What is Problem Management?

Why is it important? Best practices for problem management



Ralph Bockisch
Ralph Bockisch

Problem Management (PM), process for identifying and managing the causes of incidents - disruptions

Problem management is an important component of IT service management, the aim of which is to identify, analyse and permanently eliminate problems and potential faults in order to ensure the reliability and recovery of IT services.

Problem management is a structured procedure that not only aims to solve problems quickly, but also to prevent them. This includes, on the one hand, the identification of regularly occurring problems and, on the other hand, the analysis of their causes. On this basis, targeted measures can then be developed and implemented to permanently eliminate the disruptions. In addition, problem management is also responsible for tracking problems and their impact on service quality as well as for monitoring service levels and targets.

In this article we give an overview of Problem Management, its process steps, the ITIL framework and the importance of Problem Management in IT Service Management.

Definition of Problem Management

Problem Management is the process of identifying, analysing and resolving problems that may cause services not to function as expected. Both known faults and potential faults are recorded and rectified in order to ensure service quality.

Difference between Incident and Problem Management

Although Incident and Problem Management are closely related, there is an important difference between the two processes. While Incident Management is concerned with the quick resolution of incidents, Problem Management focuses on root cause analysis and permanent resolution of problems to ensure that they do not recur.

Process steps in Problem Management

The process steps in Problem Management start with the identification and recording of incidents and include an initial analysis, categorisation and forwarding of the problems as well as the resolution of known errors or the development of workarounds and the analysis and problem solving by the Problem Management team.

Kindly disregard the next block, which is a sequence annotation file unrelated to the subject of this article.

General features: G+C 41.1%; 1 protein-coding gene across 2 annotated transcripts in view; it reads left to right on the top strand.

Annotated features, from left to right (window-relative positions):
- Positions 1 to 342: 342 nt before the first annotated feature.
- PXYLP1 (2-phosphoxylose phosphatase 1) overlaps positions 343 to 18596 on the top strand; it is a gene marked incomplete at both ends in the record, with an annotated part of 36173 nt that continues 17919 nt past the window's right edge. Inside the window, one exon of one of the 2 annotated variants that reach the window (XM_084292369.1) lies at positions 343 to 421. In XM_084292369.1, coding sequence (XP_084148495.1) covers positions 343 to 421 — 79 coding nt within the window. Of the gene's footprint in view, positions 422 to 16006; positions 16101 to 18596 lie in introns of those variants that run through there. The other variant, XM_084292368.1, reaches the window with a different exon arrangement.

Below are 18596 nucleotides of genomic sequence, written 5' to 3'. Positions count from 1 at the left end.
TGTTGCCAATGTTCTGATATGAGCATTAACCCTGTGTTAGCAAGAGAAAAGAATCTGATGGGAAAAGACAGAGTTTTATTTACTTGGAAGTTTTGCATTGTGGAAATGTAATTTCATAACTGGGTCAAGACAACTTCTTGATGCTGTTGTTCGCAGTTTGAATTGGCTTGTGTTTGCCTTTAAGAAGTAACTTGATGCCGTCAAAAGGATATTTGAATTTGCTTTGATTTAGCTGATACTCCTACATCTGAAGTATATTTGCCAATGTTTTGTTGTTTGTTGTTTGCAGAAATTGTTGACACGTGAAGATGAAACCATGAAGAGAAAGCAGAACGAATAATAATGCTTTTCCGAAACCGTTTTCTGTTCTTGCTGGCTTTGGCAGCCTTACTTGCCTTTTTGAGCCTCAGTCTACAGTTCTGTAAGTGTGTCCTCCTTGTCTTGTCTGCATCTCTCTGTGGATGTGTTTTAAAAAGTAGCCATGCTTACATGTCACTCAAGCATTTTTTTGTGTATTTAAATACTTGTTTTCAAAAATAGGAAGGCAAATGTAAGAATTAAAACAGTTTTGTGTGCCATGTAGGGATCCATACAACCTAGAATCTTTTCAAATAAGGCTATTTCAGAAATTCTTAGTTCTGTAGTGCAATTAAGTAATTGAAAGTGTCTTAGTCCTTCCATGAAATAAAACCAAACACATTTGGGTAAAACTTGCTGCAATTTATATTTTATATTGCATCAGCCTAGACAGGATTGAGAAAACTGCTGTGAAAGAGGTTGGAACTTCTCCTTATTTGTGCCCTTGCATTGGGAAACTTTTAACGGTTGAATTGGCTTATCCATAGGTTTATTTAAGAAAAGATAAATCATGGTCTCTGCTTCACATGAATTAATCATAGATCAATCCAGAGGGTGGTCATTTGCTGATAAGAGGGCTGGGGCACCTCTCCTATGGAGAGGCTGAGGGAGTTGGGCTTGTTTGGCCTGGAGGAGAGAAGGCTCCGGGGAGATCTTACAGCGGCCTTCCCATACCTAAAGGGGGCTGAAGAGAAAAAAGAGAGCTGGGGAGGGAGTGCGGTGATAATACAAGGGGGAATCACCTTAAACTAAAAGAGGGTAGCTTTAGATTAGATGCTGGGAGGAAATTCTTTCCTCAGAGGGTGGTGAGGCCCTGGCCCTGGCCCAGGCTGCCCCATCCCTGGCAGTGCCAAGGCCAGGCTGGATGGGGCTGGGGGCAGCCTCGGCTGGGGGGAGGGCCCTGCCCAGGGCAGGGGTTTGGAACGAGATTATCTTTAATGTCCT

ITIL and Problem Management

Problem Management in the ITIL Framework

The IT Infrastructure Library (ITIL) framework is a proven approach to IT Service Management (ITSM) and provides a comprehensive method for improving IT services. Problem Management is an important part of the ITIL framework and refers to the process of analysing, resolving and preventing problems that can affect the availability and performance of IT services.

ITIL 4 and Problem Management

ITIL 4 is the latest version of the ITIL framework and places more emphasis on business integration and IT improvement. Problem Management is an important part of ITIL 4 and is treated as part of the Service Operation module, which focuses on the day-to-day operational processes of IT services.

Problem Management as part of IT Service Management (ITSM)

Problem Management is an important part of IT Service Management (ITSM) and works closely with other processes such as Incident Management, Change Management and Configuration Management to ensure that IT services are reliable and stable.

Why is problem management important?

Problem management is important to ensure the quality of service of IT services and to proactively eliminate or prevent problems. By using problem management processes, the impact of incidents on services can be minimised and the efficiency and capacity of services can be improved. Overall, problem management helps to make IT services more reliable and stable, thereby increasing customer satisfaction.

Ensuring service quality

Problem management helps to ensure the service quality of IT services by identifying problems at an early stage and resolving them permanently. This helps to minimise disruptions and failures of IT services and to ensure high availability and performance of services.

Proactive elimination of problems

Problem Management enables proactive resolution of problems before they lead to IT service disruptions or failures. By analysing incident records, recurring problems and potential faults can be identified and permanently eliminated.

Minimising impact on services

Problem Management helps minimise the impact of incidents on services by proactively resolving issues and developing workarounds or temporary solutions. This can minimise the impact on services while the permanent solution to the problem is still being developed.